“I think the biggest trap is falling into what writer Oliver Burkeman calls “when-I-finally” mindset in his excellent book Four Thousand Weeks. It’s this idea that when you finally achieve this goal, meet this business milestone, get that promotion… that then, and only then, can you finally be happy, can you finally rest, can you finally feel that you’ve done enough. In this way, we are constantly placing satisfaction and self-acceptance — a feeling of enough-ness — out in the distance. The problem with this is that, of course, you never arrive at that future destination. As soon as you achieve whatever ambition you laid out, you mentally move the goalposts again and say, “well, when I finally achieve this [insert new goal], then I’ll be happy.” This never-ending cycle is what leads to a chronic feeling of dissatisfaction with oneself and ultimately to burnout because you can never stop pushing because you never really reach that horizon.”

Are there some super practical examples (perhaps tools or strategies) that we can embed into our workday to help us avoid some of these traps?

“The simplest way to avoid the trap of this “when-I-finally” mindset and its many discontents is to recognize, and have compassion for, your limits and make a practice of deciding what “enough” is in advance in as many ways as you possibly can. So that can mean creating a very realistic to-do list — say one that fits comfortably on a Post-It note, or it could mean setting a monetary goal for your business this quarter, or it could mean setting a limit for meetings in a day. I talk a bit more with entrepreneur Paul Jarvis about this concept on my podcast here.

So it’s about paring down, being focused, and setting clear intentions about what you want to get done. As I like to say: Productivity is really about what you don’t do. So one of my recommendations that comes via Jim Collins is to make a “stop-doing” list. Take time to really sit down and think about what’s keeping you from focusing on the meaningful work that would actually give you satisfaction and make a brief list of those things. Paste it on the wall by your desk to keep those items top of mind and to keep you intentional as you move through your day.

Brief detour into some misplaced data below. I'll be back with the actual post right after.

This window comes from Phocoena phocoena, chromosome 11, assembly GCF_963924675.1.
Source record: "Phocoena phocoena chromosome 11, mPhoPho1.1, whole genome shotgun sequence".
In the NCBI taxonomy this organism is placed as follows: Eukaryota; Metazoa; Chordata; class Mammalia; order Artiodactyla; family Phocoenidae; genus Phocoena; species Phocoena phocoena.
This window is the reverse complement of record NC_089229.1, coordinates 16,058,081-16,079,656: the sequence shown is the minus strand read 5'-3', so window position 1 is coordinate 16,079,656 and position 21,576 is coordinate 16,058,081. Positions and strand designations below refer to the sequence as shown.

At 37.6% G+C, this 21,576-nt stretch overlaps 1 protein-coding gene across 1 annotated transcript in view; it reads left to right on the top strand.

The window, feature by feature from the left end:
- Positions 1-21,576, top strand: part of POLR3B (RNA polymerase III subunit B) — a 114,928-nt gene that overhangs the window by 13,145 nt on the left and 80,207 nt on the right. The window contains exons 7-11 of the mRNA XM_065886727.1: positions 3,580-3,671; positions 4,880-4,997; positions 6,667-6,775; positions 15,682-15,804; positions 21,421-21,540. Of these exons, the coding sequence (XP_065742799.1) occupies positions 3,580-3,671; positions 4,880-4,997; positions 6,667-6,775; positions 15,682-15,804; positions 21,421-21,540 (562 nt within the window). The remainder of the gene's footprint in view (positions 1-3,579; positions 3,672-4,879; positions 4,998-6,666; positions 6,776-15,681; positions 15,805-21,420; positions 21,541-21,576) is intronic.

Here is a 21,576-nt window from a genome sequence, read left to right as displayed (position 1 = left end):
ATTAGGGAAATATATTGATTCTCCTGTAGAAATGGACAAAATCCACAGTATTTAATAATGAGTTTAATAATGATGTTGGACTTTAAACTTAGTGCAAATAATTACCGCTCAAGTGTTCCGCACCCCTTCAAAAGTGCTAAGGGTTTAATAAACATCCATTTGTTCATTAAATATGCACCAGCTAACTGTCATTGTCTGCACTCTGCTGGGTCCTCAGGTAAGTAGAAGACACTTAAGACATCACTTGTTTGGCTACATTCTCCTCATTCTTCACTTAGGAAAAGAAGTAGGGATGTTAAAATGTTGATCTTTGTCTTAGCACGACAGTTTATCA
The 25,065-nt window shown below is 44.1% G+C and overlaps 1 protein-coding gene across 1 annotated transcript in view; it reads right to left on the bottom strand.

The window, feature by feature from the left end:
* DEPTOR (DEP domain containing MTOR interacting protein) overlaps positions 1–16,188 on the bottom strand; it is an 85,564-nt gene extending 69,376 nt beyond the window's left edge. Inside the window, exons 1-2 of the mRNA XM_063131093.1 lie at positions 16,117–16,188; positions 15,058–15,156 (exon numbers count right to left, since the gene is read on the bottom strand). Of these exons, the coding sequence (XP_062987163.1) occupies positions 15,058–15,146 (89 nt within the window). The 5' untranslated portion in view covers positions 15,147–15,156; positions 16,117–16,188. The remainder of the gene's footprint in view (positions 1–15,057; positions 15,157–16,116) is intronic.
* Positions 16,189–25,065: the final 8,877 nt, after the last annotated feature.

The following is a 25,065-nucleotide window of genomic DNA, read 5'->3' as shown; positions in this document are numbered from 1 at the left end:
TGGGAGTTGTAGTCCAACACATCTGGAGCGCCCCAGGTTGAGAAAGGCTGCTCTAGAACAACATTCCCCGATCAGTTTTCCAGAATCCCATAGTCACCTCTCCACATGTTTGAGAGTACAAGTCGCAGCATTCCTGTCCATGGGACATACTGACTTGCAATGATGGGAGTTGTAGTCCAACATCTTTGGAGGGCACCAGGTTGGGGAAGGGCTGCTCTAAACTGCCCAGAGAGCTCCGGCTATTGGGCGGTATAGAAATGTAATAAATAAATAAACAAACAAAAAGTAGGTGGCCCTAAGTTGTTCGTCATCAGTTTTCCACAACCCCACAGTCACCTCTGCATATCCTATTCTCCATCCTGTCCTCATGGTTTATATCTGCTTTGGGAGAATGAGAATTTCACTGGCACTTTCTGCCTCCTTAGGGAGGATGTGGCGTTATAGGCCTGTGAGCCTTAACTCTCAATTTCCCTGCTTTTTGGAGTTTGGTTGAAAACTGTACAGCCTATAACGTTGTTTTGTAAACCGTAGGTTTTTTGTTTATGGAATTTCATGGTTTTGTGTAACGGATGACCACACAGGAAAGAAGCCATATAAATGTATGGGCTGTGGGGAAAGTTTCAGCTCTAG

Another key idea is to learn how to work with your body rather than against it. We are not designed to just work for eight straight hours without breaks — and doing that, or working even longer than that, is how we start to tip into burnout. Based on science, working in 90 minute sprints, punctuated by 15-30 minute breaks to rest and relax, can be an ideal rhythm. So I recommend that folks build “white space” into their schedule/calendar for breaks to recharge. It’s also important to align with your circadian rhythms: For most people, their peak window of mental performance is roughly between 10am-12pm. So most of us are checking email or sitting idly in a meeting when it would be most aligned to do our most important mentally challenging or creative work. I talk about this concept of harnessing your golden hours and lots of other tips for working more sustainably in my RESET course, which is going to reopen for registration in January of 2023.”